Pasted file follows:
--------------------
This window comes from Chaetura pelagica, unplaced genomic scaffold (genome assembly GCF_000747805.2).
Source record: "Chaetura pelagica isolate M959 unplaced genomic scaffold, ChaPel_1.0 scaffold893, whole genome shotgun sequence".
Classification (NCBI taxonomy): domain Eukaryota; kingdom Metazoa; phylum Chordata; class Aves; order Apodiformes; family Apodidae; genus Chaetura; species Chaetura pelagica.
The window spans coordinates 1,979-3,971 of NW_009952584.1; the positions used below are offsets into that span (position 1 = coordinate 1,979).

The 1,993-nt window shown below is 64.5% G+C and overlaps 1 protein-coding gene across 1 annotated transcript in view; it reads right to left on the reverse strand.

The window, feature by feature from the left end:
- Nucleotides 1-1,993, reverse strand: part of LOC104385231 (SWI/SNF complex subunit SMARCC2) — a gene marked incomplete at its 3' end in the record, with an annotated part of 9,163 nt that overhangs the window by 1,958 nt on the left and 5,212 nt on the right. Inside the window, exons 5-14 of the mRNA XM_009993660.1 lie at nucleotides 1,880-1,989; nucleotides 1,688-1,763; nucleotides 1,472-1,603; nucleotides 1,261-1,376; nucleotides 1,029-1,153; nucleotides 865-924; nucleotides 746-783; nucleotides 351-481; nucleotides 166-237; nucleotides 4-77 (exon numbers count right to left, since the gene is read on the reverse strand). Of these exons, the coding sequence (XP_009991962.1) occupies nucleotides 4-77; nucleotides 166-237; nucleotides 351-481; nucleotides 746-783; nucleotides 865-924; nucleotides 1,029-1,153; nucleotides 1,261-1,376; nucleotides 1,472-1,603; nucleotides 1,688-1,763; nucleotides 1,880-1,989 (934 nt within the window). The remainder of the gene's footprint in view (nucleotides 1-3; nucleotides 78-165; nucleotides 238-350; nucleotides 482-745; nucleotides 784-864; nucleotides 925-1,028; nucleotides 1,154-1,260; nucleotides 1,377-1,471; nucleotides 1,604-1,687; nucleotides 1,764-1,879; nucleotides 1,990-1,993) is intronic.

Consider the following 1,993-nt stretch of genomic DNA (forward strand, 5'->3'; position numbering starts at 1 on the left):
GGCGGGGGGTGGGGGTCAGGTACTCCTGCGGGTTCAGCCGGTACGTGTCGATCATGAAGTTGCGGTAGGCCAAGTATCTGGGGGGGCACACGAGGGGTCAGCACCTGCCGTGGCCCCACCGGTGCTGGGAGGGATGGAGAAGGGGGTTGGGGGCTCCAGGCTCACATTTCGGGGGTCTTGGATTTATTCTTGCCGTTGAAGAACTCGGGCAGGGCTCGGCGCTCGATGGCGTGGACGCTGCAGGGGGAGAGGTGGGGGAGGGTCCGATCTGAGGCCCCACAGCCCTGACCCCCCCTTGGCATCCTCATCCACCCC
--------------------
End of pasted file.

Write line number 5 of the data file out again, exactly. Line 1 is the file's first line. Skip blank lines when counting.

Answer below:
The 1,993-nt window shown below is 64.5% G+C and overlaps 1 protein-coding gene across 1 annotated transcript in view; it reads right to left on the reverse strand.